Pulmonary Pathology Online
Pathology of Large Cell Neuroendocrine Carcinoma
Large cell neuroendocrine carcinoma (LCNEC) is a high-grade non–small-cell lung carcinoma (NSCLC) and is part of the neuroendocrine spectrum of pulmonary tumours.
Large cell neuroendocrine carcinoma (LCNEC) of the lung displays morphologic and immunohistochemical characteristics common to neuroendocrine tumours and morphologic features of large-cell carcinomas.
Large cell neuroendocrine carcinoma is composed of cells with moderate amounts of cytoplasm and nuclei that show peripheral clumping of chromatin, a prominent nucleolus.
Much mitotic activity and extensive necrosis, as seen in any large cell carcinoma.
However, it is soon noticed that the tumour cells are arranged in well demarcated groups or cords with peripheral palisading.
This feature is reminiscent of a carcinoid pattern and the relationship to carcinoid is strengthened by shared immunocytochemical and ultrastructural features of neuroendocrine differentiation such as the presence neural cell adhesion molecule (CD56), chromogranin, synaptophysin and scanty dense-core granules.
Certain squamous cell carcinomas also show these neuroendocrine features - these have been termed non-small cell carcinoma with neuroendocrine features.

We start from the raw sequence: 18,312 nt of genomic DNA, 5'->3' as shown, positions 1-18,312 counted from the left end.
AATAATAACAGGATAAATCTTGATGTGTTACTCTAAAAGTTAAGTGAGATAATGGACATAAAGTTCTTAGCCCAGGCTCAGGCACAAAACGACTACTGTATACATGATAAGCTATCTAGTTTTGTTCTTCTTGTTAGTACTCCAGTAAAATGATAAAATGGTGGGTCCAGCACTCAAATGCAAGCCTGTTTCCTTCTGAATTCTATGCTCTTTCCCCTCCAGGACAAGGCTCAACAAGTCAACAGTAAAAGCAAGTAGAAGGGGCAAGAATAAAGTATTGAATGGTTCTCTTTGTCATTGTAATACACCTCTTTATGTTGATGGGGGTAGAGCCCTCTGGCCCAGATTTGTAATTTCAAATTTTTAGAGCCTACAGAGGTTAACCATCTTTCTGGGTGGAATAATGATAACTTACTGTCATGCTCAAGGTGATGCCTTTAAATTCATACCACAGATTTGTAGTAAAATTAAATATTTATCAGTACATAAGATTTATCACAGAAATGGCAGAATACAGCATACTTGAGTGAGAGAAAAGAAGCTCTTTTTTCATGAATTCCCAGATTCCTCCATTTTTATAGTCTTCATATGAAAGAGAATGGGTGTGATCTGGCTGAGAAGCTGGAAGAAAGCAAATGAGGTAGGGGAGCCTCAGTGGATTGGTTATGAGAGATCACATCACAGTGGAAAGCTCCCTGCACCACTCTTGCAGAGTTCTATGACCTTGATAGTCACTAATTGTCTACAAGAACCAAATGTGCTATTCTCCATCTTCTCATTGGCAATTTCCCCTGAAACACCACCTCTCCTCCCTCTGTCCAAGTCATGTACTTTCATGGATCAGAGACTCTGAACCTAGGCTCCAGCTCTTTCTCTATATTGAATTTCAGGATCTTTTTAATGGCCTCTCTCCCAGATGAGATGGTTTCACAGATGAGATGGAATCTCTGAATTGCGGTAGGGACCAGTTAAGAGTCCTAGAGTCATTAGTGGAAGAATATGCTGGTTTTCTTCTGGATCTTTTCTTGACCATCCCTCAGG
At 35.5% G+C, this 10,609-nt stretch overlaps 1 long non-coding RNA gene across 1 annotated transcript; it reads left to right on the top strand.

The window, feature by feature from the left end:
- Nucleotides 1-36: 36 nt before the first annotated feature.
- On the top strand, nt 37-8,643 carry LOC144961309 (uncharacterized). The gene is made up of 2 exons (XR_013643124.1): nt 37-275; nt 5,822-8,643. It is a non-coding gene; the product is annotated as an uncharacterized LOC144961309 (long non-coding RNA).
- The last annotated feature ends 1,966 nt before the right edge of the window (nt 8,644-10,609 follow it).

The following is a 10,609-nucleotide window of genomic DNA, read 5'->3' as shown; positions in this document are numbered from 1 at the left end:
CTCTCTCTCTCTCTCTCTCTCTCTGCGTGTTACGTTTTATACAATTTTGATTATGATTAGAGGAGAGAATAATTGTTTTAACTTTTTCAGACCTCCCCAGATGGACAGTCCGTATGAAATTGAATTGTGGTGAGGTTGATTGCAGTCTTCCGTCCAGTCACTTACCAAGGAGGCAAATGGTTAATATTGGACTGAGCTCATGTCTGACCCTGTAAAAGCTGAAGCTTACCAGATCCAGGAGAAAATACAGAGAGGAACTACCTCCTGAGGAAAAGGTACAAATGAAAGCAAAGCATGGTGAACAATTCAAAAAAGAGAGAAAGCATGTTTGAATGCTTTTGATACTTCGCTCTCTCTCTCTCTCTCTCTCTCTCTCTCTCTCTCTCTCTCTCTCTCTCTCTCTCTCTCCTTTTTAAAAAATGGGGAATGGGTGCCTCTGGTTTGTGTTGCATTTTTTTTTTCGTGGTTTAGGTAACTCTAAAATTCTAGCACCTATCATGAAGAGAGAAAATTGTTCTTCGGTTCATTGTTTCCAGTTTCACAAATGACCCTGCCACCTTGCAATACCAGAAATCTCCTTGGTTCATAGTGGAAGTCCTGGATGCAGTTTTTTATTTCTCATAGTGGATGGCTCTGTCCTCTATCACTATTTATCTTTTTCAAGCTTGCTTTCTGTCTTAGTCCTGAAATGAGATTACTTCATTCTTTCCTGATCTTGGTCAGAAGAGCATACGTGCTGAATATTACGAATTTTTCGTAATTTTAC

Neuroendocrine differentiation can be demonstrated by electron microscopy or immunohistochemistry in 10-15% of non-small cell carcinomas of the lung despite an absence of morphological neuroendocrine features.
Differential diagnosis of large cell neuroendocrine carcinoma includes atypical carcinoid tumour but the organoid pattern of that tumour is not so well developed and the degree of atypia, mitotic activity and necrosis all far exceed those seen in an atypical carcinoid (which has between 2 and 10 mitoses per 2mm square [=10 high power fields] .
In general, large cell neuroendocrine carcinomas are tumours of middle-aged or elderly cigarette smokers that arise in central bronchi.
Despite the morphological evidence of neuroendocrine differentiation, ectopic hormone secretion is not a feature.
Patients with large cell neuroendocrine carcinomas have a significantly worse survival after resection than patients with large cell carcinomas, even in stage I disease.
Accurate differentiation of large cell neuroendocrine carcinoma from large cell carcinoma is important because it identifies those patients at highest risk for the development of recurrent lung cancer.
The clinical significance of these tumours has yet to be fully evaluated but their recognition is of potential therapeutic significance for their undoubted neuroendocrine nature links them to classic small cell carcinoma and it would be important if their metastases were similarly sensitive to chemotherapy.
However, reports available to date regarding their chemosensitivity are contradictory and as yet there have been no large scale, prospective, controlled trials of small cell chemotherapy for this subgroup of large cell carcinomas or for other non-small cell carcinomas showing neuroendocrine differentiation.
Furthermore, the clinical importance of neuroendocrine differentiation may diminish if a current trend towards treating all inoperable lung carcinomas with aggressive chemotherapy continues.
-High-grade proliferation (mitotic rate of 10 mitoses per 10 high-power fields),
-Large aeas of necrosis,
-Cytology of non-SCLC (NSCLC)
-At least of one neuroendocrine marker other than neuron-specific enolase positive by immunohistochemistry.
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